Several months ago a film came out called Expelled. Narrated by Ben Stein, the film purported to uncover some sort of anti-creationist bias in the scientific community. I did not see this movie, nor will I until I have the opportunity to see it for free. I can’t bring myself to give the producers a dime. By all accounts (at least, all accounts that I consider worth listening to), the film not only fails in its mission as creationist propaganda, but also fails as an example of documentary filmmaking. In many an Atheist blog the producers of Expelled were taken to task for the underhanded methods they employed to get prominent pro-evolution figures to agree to be interviewed for the film. My favorite evolutionary biologist PZ Myers, for example, was told he was being interviewed for a film with a different title, subject, and even a different production company. Many accused the filmmakers of fearing the truth; people claimed that the producers lied because they were afraid of what the interview subjects might say if they knew who was really interviewing them, and why. Or worse, these scientists and scholars might refuse to be interviewed at all.

Now comes Religulous, featuring Bill Maher. I intend to see this movie because I know in advance that it will give me a smug sense of self-righteousness, and that is a pleasant sensation even if it annoys the people around me. Part of me wishes the film could score a TKO against all organized religion, or at least the douchebags who want to blur the line separating church and state. Of course it won’t do that. Most creationists probably won’t see it, or at least not pay to see it, and either way their minds are already made up. There are probably very few people in the country who will be moved to change their lives as a result of what this movie has to say. Rather, many folk will probably be put off by the devious methods the filmmakers employed to get interviews from noteworthy figures representing the other side. According to this article from the LA Times, the makers of Religulous pulled pretty much all the same crap as the guys who made Expelled. Of course Religulous was directed by Larry Charles, who also spearheaded Borat: Cultural Learnings of America for Make Benefit Glorious Nation of Kazakhstan, so you can imagine he’s pretty much an expert at this kind of stuff. We Atheists and anti-creationists will at least have the satisfaction of knowing that our movie was better made.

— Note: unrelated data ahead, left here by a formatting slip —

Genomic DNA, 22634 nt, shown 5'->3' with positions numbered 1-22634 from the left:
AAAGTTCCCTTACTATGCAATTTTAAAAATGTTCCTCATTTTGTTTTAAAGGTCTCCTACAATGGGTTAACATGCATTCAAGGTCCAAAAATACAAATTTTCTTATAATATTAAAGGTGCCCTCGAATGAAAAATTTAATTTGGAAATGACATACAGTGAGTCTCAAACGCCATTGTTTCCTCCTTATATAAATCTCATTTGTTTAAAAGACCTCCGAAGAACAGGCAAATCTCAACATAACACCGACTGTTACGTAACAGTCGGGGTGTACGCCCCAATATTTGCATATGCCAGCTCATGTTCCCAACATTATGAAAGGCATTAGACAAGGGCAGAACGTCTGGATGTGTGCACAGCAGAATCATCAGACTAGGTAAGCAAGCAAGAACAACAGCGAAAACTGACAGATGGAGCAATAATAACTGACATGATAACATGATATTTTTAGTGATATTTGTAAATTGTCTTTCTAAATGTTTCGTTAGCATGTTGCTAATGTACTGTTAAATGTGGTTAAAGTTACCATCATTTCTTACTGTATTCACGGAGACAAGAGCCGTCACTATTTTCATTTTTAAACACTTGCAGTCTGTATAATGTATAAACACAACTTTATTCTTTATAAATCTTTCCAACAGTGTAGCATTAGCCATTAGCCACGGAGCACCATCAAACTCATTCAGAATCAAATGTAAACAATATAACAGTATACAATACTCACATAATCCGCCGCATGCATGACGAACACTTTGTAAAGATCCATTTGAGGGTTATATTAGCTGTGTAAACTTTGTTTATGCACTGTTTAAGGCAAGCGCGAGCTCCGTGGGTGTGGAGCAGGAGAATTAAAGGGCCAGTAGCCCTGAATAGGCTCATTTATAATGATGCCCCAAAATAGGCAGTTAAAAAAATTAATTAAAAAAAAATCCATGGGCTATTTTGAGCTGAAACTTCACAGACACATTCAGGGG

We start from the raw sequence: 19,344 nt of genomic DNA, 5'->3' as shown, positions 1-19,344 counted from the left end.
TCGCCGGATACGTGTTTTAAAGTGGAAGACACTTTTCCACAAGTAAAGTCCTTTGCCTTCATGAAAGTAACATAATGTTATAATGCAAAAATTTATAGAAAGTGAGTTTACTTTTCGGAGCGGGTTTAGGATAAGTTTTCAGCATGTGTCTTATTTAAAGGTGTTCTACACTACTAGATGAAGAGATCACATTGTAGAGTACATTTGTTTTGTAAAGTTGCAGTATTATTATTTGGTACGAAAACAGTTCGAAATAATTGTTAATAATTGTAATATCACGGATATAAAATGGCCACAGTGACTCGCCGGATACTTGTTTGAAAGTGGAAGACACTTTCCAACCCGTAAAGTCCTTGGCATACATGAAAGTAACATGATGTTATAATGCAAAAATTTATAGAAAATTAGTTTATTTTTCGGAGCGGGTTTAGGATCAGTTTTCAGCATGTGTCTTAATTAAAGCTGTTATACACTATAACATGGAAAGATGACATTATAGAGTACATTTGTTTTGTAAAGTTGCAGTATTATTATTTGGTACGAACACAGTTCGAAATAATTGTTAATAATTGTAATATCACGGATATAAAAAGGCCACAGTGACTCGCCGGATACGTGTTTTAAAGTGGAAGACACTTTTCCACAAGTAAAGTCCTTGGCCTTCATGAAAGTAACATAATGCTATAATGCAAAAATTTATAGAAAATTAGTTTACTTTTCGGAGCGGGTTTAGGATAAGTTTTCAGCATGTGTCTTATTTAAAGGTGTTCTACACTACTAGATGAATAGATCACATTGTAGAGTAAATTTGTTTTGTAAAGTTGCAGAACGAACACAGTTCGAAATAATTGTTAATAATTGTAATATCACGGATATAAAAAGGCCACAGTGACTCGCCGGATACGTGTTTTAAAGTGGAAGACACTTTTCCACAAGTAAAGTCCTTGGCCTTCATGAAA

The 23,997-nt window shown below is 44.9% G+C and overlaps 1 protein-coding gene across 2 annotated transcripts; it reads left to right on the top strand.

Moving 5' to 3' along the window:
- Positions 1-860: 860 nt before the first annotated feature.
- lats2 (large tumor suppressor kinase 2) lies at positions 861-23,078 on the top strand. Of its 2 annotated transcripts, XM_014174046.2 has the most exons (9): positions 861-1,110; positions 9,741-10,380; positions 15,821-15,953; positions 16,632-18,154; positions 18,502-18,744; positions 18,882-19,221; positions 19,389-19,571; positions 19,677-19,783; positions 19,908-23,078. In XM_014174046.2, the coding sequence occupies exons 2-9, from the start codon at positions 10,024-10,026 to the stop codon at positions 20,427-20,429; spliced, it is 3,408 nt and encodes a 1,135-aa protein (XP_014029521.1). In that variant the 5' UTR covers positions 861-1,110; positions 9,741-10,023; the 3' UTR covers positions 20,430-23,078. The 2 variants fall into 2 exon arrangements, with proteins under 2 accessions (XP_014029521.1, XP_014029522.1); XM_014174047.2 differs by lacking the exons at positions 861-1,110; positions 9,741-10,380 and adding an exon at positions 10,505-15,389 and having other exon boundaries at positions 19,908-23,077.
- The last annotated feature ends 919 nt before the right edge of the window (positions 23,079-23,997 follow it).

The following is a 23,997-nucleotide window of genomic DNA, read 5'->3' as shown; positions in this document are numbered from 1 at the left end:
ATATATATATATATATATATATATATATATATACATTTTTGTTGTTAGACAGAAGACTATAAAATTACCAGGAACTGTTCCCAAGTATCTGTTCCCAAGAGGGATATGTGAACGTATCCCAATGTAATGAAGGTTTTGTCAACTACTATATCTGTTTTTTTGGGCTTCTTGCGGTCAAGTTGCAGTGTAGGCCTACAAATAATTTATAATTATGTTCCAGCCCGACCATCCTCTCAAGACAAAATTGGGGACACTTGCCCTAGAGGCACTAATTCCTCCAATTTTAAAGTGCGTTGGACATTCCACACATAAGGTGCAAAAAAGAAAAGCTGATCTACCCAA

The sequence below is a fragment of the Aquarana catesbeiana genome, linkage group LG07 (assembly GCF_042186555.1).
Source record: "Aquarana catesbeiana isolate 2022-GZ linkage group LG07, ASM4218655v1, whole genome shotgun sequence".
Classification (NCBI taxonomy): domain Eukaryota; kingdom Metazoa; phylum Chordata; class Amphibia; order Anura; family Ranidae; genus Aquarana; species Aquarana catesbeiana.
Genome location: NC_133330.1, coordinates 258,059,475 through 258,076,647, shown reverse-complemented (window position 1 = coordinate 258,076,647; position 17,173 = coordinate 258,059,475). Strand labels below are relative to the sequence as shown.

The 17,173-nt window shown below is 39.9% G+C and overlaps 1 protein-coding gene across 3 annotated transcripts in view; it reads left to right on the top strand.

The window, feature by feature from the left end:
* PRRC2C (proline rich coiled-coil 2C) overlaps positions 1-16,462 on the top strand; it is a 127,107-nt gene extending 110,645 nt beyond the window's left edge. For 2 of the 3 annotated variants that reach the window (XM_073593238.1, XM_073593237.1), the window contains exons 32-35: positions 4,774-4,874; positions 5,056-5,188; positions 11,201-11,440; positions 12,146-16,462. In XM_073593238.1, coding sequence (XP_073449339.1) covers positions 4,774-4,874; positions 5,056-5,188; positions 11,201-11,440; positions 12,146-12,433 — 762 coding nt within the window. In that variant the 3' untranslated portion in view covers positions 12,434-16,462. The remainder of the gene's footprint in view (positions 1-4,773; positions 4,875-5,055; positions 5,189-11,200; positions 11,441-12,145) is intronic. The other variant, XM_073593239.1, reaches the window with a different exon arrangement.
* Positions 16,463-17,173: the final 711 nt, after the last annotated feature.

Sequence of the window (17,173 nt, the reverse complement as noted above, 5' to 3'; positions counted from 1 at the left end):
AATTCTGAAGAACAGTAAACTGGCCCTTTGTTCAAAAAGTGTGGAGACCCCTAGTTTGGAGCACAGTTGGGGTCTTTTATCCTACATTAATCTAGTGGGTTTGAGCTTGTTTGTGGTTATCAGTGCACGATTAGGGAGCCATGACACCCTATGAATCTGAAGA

And thinking about Borat, I realize that I have no problem with the filmmakers fooling their subjects. Seriously, can you think of a recent film that gives a more realistic depiction of heartland America than Borat?

The downside here is that, when using Borat-style filmmaking tactics to tackle subjects like evolution and religion, you can’t take the end result any more seriously.